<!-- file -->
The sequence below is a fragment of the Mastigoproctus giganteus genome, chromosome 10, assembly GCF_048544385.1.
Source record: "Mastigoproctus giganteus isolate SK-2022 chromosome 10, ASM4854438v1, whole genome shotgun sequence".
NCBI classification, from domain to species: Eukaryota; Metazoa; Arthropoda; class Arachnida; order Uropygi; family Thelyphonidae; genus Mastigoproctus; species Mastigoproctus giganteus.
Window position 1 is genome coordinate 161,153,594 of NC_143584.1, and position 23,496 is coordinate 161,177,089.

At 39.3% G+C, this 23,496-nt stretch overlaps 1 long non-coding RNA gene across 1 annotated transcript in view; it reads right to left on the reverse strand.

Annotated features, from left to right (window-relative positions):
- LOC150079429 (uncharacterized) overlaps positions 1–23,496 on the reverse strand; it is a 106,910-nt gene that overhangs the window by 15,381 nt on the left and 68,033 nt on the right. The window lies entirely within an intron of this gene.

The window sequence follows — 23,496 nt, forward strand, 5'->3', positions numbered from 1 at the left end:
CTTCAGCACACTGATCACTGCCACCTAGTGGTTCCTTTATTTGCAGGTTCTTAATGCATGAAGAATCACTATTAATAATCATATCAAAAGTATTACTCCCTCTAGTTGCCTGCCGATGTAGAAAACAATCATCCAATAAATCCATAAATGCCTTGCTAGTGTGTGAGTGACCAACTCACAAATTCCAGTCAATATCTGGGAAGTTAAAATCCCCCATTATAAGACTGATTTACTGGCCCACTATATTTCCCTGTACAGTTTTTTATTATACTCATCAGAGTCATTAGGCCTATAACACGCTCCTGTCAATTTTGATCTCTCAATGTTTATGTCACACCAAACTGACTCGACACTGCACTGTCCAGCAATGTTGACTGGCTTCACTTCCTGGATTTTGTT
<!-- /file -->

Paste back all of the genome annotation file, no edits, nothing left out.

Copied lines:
The sequence below is a fragment of the Mastigoproctus giganteus genome, chromosome 10, assembly GCF_048544385.1.
Source record: "Mastigoproctus giganteus isolate SK-2022 chromosome 10, ASM4854438v1, whole genome shotgun sequence".
NCBI classification, from domain to species: Eukaryota; Metazoa; Arthropoda; class Arachnida; order Uropygi; family Thelyphonidae; genus Mastigoproctus; species Mastigoproctus giganteus.
Window position 1 is genome coordinate 161,153,594 of NC_143584.1, and position 23,496 is coordinate 161,177,089.

At 39.3% G+C, this 23,496-nt stretch overlaps 1 long non-coding RNA gene across 1 annotated transcript in view; it reads right to left on the reverse strand.

Annotated features, from left to right (window-relative positions):
- LOC150079429 (uncharacterized) overlaps positions 1–23,496 on the reverse strand; it is a 106,910-nt gene that overhangs the window by 15,381 nt on the left and 68,033 nt on the right. The window lies entirely within an intron of this gene.

The window sequence follows — 23,496 nt, forward strand, 5'->3', positions numbered from 1 at the left end:
CTTCAGCACACTGATCACTGCCACCTAGTGGTTCCTTTATTTGCAGGTTCTTAATGCATGAAGAATCACTATTAATAATCATATCAAAAGTATTACTCCCTCTAGTTGCCTGCCGATGTAGAAAACAATCATCCAATAAATCCATAAATGCCTTGCTAGTGTGTGAGTGACCAACTCACAAATTCCAGTCAATATCTGGGAAGTTAAAATCCCCCATTATAAGACTGATTTACTGGCCCACTATATTTCCCTGTACAGTTTTTTATTATACTCATCAGAGTCATTAGGCCTATAACACGCTCCTGTCAATTTTGATCTCTCAATGTTTATGTCACACCAAACTGACTCGACACTGCACTGTCCAGCAATGTTGACTGGCTTCACTTCCTGGATTTTGTT